Loading...
Loading...
Click here if you don’t see subscription options
April 05, 2010

A new analysis of religious identification finds that contrary to popular and scholarly belief, U.S. Latinos are not leaving the Catholic Church for Protestant churches but are becoming more secularized, affiliating with no faith at all. A study released March 16 by the Institute for the Study of Secularism in Society and Culture at Trinity College in Hartford, Conn., reported that Latinos who have left the church since 1990 have shifted toward secularism as they become more Americanized. The study noted that as in the general U.S. population, Latinos became less identified with Christianity between 1990 and 2008, down from 91 percent to 82 percent. Those who said they identified with no faith grew to 12 percent in 2008 from 6 percent in 1990. The American Religious Identification Survey of 2008 reports that Latino immigrants continue to be the largest factor in maintaining the size of the U.S. Catholic population. Latinos comprised 32 percent of all U.S. Catholics in 2008 compared with 20 percent in 1990. Among Latinos, 60 percent in 2008 said they were Catholic, compared with 66 percent in 1990.

Comments are automatically closed two weeks after an article's initial publication. See our comments policy for more.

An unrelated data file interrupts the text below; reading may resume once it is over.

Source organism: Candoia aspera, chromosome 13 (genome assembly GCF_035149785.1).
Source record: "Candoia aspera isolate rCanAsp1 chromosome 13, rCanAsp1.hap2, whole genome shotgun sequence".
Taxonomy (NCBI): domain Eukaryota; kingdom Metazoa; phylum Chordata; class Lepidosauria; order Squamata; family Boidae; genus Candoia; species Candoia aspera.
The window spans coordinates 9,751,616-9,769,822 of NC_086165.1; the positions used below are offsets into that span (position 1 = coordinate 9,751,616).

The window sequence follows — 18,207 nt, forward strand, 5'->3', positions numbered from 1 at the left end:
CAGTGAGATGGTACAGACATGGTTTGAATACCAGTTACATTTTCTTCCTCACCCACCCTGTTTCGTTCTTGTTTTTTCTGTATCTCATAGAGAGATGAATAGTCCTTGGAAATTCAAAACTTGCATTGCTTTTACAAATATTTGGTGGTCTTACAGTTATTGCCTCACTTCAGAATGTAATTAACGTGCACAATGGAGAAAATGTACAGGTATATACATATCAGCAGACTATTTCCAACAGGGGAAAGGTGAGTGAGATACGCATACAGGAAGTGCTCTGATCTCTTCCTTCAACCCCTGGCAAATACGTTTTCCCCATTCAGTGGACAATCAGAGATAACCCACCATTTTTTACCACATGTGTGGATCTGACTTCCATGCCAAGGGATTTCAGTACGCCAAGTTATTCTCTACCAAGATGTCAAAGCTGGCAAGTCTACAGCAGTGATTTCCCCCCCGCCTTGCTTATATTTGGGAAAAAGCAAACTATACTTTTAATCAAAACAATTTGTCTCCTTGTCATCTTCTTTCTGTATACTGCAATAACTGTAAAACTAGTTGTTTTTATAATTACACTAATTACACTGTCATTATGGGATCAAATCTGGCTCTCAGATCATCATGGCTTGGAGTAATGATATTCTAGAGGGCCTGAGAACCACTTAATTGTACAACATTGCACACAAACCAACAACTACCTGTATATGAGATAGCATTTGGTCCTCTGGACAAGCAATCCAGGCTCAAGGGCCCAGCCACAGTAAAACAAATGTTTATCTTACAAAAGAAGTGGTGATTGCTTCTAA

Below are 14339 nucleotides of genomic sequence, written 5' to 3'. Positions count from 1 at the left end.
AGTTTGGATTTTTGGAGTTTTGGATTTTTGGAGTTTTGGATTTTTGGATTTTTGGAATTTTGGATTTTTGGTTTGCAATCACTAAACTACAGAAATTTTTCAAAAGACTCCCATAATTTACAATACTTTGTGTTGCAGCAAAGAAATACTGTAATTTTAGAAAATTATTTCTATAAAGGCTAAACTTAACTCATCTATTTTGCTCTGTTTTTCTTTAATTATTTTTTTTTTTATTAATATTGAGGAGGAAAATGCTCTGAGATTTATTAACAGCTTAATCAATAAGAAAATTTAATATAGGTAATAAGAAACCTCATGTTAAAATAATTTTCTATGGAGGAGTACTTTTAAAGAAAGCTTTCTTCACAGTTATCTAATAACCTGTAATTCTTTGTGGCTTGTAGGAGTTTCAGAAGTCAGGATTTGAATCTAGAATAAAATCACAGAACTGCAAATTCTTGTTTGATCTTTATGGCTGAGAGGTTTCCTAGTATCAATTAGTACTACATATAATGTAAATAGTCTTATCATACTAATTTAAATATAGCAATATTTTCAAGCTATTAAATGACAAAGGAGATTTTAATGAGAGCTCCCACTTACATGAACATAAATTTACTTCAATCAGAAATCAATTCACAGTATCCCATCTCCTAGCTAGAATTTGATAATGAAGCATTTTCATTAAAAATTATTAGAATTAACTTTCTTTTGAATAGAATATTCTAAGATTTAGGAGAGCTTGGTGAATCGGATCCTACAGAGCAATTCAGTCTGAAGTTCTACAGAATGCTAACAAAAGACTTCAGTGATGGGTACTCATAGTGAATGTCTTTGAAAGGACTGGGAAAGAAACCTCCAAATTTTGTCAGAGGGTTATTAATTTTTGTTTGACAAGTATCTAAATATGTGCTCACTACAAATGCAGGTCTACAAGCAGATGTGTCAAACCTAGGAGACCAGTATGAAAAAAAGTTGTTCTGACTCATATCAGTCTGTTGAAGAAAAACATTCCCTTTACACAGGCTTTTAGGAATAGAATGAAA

The latest from america

South African President Cyril Ramaphosa addresses parliament in Cape Town, South Africa, on June 9, 2022. Ramaphosa could face criminal charges and is already facing calls to step down over claims that he tried to cover up the theft of millions of dollars in U.S. currency that was hidden inside furniture at his game farm. (AP Photo/Nardus Engelbrecht, File)
The #farmgate scandal is only the latest example of dysfunction within the African National Congress. Critics warn that corruption and incompetence have become endemic, contributing to a massive breakdown in basic services.
A dearth of classical education causes everyone’s education to suffer.
Patrick CullinanJuly 05, 2022
In 1943, William F. Lynch, S.J., tackled a question many America writers would explore before and after: Is there such a thing as a Catholic imagination?
William LynchJuly 05, 2022
A lawn towel with the image of the American flag lies abandoned on a stretch of grass next to a road.
Cardinal Cupich, among others, expressed dismay at the recent mass shootings in Chicago and Philadelphia. Cupich repeated his call “to enact serious, broadly popular gun safety measures.”